Here is a section of Celestron's literature stating they "hyberbolize" the secondary.  Why use the term "hyberbolize" if they were just touching up an spherical  surface?  It also reference the 1962 Sky Tele article of why a SCT with a aspheric secondary produces the best spot diagram.  I can dig up more statements that  they aspherized the secondary and that they were doing it to reduce coma. 

 

      By the way Meade was doing the same thing but instead of hand figuring the secondaries to match primary and corrector  they had them aspherized in Japan and they would then swap them in and out until they found one that the correction would meet their spec.   They also understood the need for an aspheric secondary to reduce coma and to  compete with Celestron.  Meade had the aspheric secondaries made in Japan to reduce labor cost since from a production stand point that  is one the most costly factors in building the scope. 

 

 

                - Dave 

celestron literature.jpg

 

 

 

 

 

                  

 


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#16 Jon Isaacs

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Posted 11 June 2022 - 09:16 AM

3) Each optical set was  hand figured on the secondary so why go through the trouble of figuring a spherical surface that would not correct for coma when you can design the system to correct for coma and aspherize the secondary ?

 

 

The story I have heard time and time again was that Celestron hand figured the secondary to as final figuring to match the corrector-primary-secondary. Supposedly Meade did this by mixing and matching.

 

Here's the conundrum: if Celestron really did aspherize the secondary to correct for coma, why didn't they do a better job of it? And Meade would had to aspherize their secondary's because both Celestron and Meade SCTs have equivalent coma.

 

Jon


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#17 SandyHouTex

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Posted 11 June 2022 - 09:34 AM

The story I have heard time and time again was that Celestron hand figured the secondary to as final figuring to match the corrector-primary-secondary. Supposedly Meade did this by mixing and matching.

 

Here's the conundrum: if Celestron really did aspherize the secondary to correct for coma, why didn't they do a better job of it? And Meade would had to aspherize their secondary's because both Celestron and Meade SCTs have equivalent coma.

 

Jon

Do you have a link for your statement that "...both Celestron and Meade SCTs have equivalent coma."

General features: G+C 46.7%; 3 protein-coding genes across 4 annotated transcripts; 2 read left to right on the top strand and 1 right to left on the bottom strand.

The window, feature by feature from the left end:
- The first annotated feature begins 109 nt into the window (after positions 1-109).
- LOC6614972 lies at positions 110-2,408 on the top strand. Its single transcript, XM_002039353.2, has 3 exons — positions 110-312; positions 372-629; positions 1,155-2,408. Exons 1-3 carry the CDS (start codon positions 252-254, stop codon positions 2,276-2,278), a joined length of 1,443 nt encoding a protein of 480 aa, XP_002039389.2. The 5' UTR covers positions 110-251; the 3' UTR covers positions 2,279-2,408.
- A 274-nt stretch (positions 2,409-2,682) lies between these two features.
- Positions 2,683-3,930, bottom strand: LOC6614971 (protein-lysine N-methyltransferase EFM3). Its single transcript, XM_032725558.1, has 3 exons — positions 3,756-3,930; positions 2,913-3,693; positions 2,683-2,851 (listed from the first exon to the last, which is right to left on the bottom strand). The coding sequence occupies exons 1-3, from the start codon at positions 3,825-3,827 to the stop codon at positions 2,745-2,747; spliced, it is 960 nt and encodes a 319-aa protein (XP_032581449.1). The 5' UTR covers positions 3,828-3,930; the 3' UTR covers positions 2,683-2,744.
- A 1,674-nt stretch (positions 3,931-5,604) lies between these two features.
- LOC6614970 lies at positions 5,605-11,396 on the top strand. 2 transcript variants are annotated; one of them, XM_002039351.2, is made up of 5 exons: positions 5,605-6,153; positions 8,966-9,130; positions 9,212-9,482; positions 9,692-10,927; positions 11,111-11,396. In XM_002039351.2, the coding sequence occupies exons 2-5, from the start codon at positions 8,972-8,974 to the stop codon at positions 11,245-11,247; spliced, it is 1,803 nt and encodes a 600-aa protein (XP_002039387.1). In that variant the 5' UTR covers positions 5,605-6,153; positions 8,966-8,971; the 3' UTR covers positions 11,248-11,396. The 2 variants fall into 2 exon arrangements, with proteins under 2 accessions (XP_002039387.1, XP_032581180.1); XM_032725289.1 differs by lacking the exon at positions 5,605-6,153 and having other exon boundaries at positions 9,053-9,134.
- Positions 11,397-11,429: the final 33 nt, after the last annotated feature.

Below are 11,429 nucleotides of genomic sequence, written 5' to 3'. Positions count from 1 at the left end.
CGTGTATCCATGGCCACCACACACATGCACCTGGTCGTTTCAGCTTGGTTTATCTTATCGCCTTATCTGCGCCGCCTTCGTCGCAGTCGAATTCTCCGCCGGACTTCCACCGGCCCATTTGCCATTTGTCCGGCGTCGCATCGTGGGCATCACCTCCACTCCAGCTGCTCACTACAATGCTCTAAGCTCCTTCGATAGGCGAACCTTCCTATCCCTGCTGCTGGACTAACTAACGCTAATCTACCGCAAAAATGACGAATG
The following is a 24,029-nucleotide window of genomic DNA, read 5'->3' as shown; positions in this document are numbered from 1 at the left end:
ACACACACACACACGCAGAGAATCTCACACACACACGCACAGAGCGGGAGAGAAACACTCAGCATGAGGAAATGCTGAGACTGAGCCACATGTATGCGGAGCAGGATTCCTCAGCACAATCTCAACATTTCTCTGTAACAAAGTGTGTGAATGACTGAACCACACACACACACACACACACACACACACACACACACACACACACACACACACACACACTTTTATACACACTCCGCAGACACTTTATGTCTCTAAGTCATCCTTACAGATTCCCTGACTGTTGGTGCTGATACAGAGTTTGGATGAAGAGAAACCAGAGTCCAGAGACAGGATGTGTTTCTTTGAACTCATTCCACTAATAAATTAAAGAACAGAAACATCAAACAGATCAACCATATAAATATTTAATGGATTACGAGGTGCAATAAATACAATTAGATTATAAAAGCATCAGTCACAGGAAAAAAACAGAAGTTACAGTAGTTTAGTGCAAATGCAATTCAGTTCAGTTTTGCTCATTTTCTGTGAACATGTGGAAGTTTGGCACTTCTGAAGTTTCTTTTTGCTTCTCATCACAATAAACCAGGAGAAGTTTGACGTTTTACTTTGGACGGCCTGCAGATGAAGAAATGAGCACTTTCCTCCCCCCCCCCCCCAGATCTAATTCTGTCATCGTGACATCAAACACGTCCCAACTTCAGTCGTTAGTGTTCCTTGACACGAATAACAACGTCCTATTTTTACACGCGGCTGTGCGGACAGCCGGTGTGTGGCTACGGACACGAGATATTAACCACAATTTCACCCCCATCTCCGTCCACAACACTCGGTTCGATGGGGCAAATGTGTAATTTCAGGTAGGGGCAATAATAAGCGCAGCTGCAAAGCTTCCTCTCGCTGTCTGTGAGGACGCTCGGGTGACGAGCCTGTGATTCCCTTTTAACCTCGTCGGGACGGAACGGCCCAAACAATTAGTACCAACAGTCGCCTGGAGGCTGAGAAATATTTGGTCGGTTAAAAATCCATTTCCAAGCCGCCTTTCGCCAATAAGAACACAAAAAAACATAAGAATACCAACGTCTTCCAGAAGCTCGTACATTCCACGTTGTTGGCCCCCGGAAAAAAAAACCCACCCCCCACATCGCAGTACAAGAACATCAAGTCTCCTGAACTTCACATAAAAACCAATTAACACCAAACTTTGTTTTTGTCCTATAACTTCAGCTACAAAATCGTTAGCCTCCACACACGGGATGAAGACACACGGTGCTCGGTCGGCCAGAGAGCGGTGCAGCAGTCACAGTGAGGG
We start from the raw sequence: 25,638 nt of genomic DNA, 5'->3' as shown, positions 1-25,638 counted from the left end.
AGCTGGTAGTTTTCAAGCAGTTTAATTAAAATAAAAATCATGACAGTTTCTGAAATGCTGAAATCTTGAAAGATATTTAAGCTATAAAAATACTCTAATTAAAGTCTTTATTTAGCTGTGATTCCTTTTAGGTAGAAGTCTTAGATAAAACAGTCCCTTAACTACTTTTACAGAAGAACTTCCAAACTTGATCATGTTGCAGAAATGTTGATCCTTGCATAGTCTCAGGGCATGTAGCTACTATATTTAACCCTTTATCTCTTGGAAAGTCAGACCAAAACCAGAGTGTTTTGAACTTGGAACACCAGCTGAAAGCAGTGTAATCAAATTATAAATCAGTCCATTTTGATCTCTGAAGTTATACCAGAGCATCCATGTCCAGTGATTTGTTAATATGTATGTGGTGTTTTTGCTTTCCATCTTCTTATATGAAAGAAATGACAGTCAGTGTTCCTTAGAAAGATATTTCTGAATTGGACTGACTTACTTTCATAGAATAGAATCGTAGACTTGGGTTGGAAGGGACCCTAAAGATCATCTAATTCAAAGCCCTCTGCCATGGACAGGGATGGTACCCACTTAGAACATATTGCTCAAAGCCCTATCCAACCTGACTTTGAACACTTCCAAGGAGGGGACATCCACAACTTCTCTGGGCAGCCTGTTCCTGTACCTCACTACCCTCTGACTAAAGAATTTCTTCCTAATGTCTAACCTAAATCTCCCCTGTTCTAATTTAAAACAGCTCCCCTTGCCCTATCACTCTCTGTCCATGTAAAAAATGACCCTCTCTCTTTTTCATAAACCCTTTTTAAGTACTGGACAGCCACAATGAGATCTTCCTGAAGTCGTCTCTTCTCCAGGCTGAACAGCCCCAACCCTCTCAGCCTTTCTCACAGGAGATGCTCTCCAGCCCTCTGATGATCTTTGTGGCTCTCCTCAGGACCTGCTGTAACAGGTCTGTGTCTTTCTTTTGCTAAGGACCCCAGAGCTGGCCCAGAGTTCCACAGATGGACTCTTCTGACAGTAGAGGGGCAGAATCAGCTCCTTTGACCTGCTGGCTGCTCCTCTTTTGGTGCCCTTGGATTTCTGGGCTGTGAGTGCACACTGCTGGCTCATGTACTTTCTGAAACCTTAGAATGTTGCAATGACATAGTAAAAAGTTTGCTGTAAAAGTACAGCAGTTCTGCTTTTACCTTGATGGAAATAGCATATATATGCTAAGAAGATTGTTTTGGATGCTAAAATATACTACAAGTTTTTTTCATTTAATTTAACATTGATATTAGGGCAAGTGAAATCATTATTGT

I've never seen anyone do that comparison.



#18 DAVIDG

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Posted 11 June 2022 - 11:05 AM

The story I have heard time and time again was that Celestron hand figured the secondary to as final figuring to match the corrector-primary-secondary. Supposedly Meade did this by mixing and matching.

 

Here's the conundrum: if Celestron really did aspherize the secondary to correct for coma, why didn't they do a better job of it? And Meade would had to aspherize their secondary's because both Celestron and Meade SCTs have equivalent coma.

 

Jon

 For the original F/10 system used for 35mm photography  the coma correction was good for that application. Exposure times on 35mm film was many minutes so seeing , guiding issues and the swelling of the  star image on film reduced the visibility of coma. So coma didn't need to be perfectly corrected  but good for the size of 35mm frame but better then a design with a spherical secondary. Then people wanted to reduce exposure times so they designed the f 6.3 focal reducer. Which again was design for a 35mm frame.

    As time went on CCD showed  up. That greatly reduced exposure time so coma was now more of an  issue. At the same time  production cost went up and one of the major costs is the skilled manual labor to aspherize a surface. The "holy grail" in optical engineering is spherical surfaces since the production cost is less. So to reduce cost and also have a selling point both Meade and Celestron went with the "coma free designs".  Now they are using spherical optics and to correct for coma  and they added spherical lens to do that. The production cost is less for adding a couple of spherical lenses vs one hand figured aspheric surface.